The current EID crisis is a new manifestation of an old and repeating phenomenon. The rules have not changed. Every episode of global climate change and ecological perturbation throughout earth history has produced new pathogens. More than a million years ago, our African ancestors moved from forest to savannah. Adopting a predatory lifestyle, sharing prey with grassland carnivores, early humans acquired pathogens previously found in hyenas, large cats and African hunting dogs. They carried those pathogens out of Africa where they added native hosts in new environments, while native pathogens returned the favor, infecting the newly arrived humans. Agriculture and urbanization brought people and animals into even closer contact, making infection and transmission easier than ever. In the past 100,000 years agriculture, domestication and urbanization disseminated EID risk on a global scale. If doctors had existed in those times, they would have remarked on a worrisome surge in the number of EID, responding to the crisis as best they could, after the fact. In the past 50 years, exploding human population, rapid transit and climate change made produced the real time crisis you see on television daily.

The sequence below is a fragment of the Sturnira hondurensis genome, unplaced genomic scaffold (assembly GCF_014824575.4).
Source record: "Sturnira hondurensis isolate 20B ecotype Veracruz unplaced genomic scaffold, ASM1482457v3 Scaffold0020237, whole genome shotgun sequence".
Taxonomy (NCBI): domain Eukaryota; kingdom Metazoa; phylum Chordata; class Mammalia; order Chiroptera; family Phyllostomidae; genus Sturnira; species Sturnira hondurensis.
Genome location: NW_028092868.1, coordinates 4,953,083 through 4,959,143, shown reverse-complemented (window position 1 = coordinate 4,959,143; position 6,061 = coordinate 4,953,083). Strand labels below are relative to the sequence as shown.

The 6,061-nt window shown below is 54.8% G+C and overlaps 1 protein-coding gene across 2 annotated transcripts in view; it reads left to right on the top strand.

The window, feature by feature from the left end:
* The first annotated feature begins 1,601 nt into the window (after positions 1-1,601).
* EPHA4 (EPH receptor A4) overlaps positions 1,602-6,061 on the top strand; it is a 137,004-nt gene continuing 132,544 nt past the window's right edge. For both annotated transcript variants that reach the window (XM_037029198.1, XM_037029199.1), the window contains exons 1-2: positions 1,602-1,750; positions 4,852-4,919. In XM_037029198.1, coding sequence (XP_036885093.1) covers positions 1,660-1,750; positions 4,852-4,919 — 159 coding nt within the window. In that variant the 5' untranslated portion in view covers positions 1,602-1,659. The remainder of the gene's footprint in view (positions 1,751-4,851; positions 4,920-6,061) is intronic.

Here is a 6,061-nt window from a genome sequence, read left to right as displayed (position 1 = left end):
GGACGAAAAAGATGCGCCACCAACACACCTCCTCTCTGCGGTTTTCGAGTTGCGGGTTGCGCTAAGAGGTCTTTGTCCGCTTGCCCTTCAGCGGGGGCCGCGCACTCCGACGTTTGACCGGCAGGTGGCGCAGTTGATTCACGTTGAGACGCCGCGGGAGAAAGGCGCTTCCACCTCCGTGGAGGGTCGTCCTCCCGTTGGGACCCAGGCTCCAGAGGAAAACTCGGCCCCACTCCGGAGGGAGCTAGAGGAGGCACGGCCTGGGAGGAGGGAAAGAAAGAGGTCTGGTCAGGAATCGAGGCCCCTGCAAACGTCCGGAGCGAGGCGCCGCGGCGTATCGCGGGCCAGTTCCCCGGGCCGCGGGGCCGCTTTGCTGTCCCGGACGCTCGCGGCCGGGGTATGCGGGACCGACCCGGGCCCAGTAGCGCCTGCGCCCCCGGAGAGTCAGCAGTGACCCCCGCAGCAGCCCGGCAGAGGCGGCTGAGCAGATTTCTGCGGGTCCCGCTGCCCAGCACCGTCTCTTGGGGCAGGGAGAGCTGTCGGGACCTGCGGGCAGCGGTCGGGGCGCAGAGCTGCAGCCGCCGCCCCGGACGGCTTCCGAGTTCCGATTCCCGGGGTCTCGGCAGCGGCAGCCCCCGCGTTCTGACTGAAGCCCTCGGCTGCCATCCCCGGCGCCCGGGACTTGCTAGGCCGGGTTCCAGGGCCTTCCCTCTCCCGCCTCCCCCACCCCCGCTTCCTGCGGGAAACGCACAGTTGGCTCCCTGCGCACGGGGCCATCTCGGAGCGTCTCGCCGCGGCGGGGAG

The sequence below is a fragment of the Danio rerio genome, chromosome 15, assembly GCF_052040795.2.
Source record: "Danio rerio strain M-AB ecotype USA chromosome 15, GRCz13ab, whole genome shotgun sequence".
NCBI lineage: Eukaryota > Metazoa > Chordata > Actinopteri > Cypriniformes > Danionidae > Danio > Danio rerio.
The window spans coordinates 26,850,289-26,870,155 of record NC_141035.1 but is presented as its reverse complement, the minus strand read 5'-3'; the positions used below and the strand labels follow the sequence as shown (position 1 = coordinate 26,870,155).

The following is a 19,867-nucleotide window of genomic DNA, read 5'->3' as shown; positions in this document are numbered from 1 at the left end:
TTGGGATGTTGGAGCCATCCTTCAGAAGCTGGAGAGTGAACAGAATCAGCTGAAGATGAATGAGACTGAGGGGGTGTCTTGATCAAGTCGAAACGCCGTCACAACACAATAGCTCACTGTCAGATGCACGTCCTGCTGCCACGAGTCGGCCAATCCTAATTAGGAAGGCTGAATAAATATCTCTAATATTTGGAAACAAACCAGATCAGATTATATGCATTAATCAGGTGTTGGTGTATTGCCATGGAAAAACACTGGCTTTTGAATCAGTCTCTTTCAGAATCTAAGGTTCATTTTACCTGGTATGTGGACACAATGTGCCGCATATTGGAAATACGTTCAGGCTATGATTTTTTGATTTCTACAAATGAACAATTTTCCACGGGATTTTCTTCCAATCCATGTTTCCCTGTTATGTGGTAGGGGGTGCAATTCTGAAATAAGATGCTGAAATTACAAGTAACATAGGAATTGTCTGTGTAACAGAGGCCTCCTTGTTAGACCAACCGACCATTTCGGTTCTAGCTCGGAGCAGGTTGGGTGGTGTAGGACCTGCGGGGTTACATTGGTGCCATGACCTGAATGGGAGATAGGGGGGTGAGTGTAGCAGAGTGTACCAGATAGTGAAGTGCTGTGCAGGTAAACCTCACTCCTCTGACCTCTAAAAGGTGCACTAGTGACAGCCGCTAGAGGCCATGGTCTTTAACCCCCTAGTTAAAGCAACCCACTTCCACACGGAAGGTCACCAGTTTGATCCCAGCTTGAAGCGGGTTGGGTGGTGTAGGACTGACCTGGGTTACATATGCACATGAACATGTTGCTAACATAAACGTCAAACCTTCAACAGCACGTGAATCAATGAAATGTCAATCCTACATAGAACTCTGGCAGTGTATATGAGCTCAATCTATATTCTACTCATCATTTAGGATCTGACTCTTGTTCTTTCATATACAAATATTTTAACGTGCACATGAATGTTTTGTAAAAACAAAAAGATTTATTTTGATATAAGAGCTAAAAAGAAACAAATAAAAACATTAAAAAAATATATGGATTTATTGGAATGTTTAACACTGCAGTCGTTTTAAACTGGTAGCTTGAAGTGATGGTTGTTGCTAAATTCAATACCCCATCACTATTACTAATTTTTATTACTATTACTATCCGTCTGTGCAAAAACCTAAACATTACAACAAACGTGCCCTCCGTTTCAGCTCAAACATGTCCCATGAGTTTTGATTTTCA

The EID crisis is an issue of medical/veterinary/wildlife health only in a superficial sense. More fundamentally, it is an evolutionary and ecological issue, a predictable consequence of separated species brought into close contact. The difference today is that humans accelerate the rate of introductions, so outbreaks occur more frequently and over a wider geographic range than ever before. The potential for EID is a “built-in feature” of evolution. Research shows that those species best at surviving climate change will be the primary sources of EID. Pathogens are not only good at finding us, they are really good at surviving. There are many, not a few, evolutionary “accidents waiting to happen” out there, requiring only the catalyst of climate change, species introductions, and the intrusion of humans into areas they have never inhabited before.